You can thank the Brits for that
In the UK, the serious harm test was a response to cases that began applying a ‘seriousness threshold’. For example, Jameel v Dow Jones  EWCA Civ 75 found that to ensure a libel action was serving a legitimate purpose, claimants needed to prove some measure of harm to reputation before entertaining a libel suit (see e.g.  and ). Importantly, in Thornton v Telegraph Media Group  EWHC 1414 (QB) (‘Thornton’), Tugendhat J held that the tests of defamatory meaning incorporated a ‘threshold of seriousness’ which is determined by considering whether the publication substantially affects in an adverse manner the attitude of other people towards the claimant or has a tendency to do so (see  and ).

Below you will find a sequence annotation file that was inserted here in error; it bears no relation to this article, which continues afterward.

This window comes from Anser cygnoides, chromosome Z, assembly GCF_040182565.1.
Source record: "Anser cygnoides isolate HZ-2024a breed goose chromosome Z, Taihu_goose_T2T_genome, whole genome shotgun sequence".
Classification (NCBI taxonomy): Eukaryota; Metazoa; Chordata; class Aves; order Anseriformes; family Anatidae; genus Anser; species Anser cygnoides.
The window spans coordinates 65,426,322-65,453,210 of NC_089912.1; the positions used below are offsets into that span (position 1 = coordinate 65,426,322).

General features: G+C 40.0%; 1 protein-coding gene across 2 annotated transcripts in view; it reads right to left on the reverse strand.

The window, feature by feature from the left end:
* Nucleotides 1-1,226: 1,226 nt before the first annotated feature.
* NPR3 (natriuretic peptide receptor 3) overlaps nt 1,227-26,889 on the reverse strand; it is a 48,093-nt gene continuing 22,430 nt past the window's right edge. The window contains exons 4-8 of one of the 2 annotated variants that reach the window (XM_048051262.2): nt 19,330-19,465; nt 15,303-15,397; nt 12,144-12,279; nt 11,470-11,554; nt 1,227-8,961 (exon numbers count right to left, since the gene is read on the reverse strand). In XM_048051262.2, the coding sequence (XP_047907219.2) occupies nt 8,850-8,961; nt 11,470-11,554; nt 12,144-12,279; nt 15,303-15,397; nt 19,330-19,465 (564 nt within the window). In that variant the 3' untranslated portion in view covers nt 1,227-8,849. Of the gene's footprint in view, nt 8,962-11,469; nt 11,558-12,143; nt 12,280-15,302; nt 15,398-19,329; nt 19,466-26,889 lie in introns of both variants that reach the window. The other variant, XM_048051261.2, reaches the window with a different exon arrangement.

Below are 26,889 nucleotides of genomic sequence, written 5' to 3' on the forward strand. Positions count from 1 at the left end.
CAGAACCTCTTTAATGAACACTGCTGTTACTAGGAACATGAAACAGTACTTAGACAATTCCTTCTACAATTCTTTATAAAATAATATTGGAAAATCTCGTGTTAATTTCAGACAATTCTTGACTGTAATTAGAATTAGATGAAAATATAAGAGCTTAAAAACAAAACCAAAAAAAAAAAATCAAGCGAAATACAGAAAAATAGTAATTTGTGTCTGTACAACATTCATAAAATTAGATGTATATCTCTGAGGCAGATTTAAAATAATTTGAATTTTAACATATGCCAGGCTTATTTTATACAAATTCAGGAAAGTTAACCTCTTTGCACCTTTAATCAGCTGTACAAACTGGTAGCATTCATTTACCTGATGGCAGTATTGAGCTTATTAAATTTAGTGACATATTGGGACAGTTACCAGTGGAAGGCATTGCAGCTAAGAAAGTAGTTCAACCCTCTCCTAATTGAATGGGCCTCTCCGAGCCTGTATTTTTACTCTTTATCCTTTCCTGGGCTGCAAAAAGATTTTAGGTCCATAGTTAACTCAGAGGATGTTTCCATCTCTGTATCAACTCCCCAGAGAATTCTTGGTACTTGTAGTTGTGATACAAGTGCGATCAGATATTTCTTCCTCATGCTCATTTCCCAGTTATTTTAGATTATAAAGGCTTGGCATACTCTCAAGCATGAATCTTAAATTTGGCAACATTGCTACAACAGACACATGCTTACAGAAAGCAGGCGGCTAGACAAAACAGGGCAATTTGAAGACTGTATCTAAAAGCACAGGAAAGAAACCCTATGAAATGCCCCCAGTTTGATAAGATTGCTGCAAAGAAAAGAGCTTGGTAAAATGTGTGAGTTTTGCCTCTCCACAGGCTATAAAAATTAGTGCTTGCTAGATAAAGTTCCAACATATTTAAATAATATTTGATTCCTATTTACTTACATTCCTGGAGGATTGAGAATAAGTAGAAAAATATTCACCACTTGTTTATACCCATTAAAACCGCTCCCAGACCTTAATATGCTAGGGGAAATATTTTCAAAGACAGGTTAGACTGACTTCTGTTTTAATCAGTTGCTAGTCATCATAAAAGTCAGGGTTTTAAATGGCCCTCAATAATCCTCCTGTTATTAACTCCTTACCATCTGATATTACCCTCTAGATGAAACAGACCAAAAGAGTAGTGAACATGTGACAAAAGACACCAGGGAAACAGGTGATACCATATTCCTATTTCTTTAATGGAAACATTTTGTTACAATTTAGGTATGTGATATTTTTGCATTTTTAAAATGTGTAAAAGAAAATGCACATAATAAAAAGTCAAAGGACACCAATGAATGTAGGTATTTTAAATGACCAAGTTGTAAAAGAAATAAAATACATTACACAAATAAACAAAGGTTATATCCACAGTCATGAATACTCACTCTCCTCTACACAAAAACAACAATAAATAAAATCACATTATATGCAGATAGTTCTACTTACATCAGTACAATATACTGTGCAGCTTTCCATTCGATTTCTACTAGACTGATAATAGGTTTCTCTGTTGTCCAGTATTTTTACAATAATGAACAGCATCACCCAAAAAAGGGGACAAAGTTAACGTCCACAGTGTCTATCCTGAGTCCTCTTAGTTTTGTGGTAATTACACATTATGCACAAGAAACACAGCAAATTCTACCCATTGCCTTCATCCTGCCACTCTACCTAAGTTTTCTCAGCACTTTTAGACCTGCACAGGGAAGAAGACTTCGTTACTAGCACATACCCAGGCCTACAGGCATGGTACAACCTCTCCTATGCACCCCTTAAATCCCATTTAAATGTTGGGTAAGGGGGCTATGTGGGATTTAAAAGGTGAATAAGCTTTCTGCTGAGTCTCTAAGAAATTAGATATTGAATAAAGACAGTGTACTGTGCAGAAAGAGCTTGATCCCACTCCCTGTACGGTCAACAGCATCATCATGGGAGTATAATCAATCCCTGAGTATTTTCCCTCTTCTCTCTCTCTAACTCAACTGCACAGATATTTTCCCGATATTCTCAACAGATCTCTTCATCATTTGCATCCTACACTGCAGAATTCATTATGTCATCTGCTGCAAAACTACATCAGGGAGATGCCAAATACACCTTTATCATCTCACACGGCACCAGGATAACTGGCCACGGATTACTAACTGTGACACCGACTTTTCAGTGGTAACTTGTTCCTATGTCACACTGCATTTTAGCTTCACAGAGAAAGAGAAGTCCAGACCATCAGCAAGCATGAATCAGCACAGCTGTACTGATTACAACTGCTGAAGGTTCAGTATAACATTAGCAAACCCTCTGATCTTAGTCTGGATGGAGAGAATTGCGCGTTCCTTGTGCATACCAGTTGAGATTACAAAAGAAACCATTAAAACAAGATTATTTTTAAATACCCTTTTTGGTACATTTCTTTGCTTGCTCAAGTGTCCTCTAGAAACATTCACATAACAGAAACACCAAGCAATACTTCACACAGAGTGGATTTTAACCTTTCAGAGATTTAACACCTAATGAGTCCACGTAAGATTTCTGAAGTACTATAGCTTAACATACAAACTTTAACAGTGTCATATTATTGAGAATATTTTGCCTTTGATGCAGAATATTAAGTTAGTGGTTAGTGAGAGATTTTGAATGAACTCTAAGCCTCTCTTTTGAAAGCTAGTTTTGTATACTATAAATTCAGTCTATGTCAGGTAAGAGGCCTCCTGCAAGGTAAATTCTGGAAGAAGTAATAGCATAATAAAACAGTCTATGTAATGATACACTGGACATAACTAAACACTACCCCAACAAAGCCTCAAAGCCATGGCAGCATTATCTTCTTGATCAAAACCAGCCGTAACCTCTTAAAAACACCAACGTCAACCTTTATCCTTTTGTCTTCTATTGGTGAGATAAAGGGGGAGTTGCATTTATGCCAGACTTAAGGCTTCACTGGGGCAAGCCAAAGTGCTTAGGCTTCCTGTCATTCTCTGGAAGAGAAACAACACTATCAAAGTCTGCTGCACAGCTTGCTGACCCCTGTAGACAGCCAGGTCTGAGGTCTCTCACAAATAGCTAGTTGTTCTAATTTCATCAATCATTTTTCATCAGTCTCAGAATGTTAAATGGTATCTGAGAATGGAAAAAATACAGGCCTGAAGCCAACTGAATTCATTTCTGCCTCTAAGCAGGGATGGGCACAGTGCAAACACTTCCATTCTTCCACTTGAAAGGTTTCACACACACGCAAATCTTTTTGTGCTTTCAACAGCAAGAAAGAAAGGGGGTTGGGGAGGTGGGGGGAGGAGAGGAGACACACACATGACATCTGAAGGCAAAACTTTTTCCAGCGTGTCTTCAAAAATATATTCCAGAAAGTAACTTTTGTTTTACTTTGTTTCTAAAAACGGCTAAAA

Cooke & Anor v MGN Ltd & Anor  EWHC 2831 (QB)
The first case to interpret the statutory serious harm test was Cooke. Ms Cooke and the company she ran owned and rented houses to people in low-income areas. The hearing was a preliminary issues trial on meaning and on whether the serious harm threshold was met.
The defamatory matter was a Sunday Mirror article about a TV show called Benefits Street. It documented very poor residents living off social security benefits in Birmingham…think SBS’ Struggle Street but with worse weather. The article, which ran for three pages, including the front page, was almost completely about a person other than Ms Cooke.
Ms Cooke was barely mentioned in one single paragraph.